Course: English IV & AP Literature

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Course Description

This course teaches students the close-reading and analysis skills necessary to deepen their understanding of the ways writers use language to provide both meaning and pleasure for their readers. Students learn how to consider a work’s structure, style and themes, and the use of figurative language, imagery, symbolism and tone.

Units and Lessons

Unit 1: Show vs. Tell Resources: 33

This unit introduces the skills for extending the elaboration of an idea with concrete and singular detail. Editing symbols are introduced and used by both teacher and students in revising and editing writing. This unit also introduces the year-long practical integration of grammar in the writing process—with an emphasis on the adverb subordinate clause, the present participial phrase, conjunctions, conjunctive adverbs, and the semicolon. Fundamental concepts of critical reading are introduced through comparing and contrasting compositions that "tell" and those that "show." This unit relies heavily on the research and published work of Michael Degen, Ph.D, specifically his book Crafting Expository Argument.

Unit 2: Frankenstein Resources: 91

This unit explores themes of isolation, responsibility, and creation. In addition to Frankenstein, it includes lessons using Paradise Lost and Pygmalion.

Unity 3: Analysis Through Poetry Resources: 22

Unit 4: Othello Resources: 103

The Big Push (to AP Lit Exam Day) Resources: 24

Macbeth Resources: 27

Research Project Resources: 21

I like ending the year with a research project. It gives the students a chance to showcase their paraphrasing skills, it prepares them for the kind of assignments they'll face in college, and it emphasizes the importance of presenting a polished work. My English IV students have two options to choose from: 1) Research a dictator of their choosing—either a contemporary one or one from recent or ancient history—then compare and contrast their dictator's “fatal flaw” with that of a Shakespearean “tragic hero.” 2) Choose a novel or play we've studied together as a class and show how the themes and ideas in that text help you gain a better understanding of two contemporary texts--one fiction, one non-fiction. The AP Literature students choose a book of literary merit and research how one should interpret the novel.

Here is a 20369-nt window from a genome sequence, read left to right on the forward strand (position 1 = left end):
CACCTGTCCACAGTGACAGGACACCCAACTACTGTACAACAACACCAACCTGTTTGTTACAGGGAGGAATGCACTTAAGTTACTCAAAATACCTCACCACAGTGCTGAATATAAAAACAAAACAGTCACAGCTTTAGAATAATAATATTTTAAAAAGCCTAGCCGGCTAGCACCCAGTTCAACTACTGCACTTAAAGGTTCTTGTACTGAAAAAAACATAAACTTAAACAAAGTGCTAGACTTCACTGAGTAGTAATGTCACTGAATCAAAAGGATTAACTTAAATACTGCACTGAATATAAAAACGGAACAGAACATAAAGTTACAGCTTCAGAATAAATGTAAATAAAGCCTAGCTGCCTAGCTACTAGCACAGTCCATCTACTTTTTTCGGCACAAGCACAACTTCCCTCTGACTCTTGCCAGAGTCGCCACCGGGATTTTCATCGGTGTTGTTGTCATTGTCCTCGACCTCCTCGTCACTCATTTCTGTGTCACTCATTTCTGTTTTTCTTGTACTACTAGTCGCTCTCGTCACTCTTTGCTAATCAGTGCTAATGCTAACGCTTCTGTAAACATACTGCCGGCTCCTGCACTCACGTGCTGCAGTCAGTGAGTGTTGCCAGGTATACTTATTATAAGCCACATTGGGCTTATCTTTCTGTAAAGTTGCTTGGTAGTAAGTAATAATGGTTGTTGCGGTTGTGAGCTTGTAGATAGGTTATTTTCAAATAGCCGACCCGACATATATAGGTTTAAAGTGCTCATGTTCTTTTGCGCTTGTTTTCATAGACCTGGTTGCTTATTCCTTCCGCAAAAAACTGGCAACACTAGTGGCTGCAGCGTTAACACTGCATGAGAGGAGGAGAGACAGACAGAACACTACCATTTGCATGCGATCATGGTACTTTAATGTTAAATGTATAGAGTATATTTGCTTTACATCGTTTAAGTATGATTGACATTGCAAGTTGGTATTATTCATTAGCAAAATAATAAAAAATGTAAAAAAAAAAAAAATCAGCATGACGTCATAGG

Heart of Darkness Resources: 12

Satire Resources: 10

The Geometry of the Essay: Organizing Your Argument Resources: 10

This unit works under the belief that quality art, like nature, has a geometry to it, and just as the closer you look at an element of the natural world or the farther away from the planet you move, there is a structure and geometry previously invisible to, the same is true of a well-written essay. Students begin their study of the geometry of the well-crafted essay by focusing on building their thesis and supporting assertions (topic sentences) prior to drafting their response to literature.


Course Resources

procedures quiz.docx  
Connotations Game (Dulce et Decorum Est).docx  
Literary Techniques and Poetical Devices (Omelas and Winter).docx  
SCAVENGER HUNT (Story of an Hour).docx  
The Introduction - A Template.docx  
English IV Semester Final - PRACTICE.docx  
Books of Literary Merit.docx  
AP & Pre-AP Resources and Plans For All Grade Levels Unit Plan


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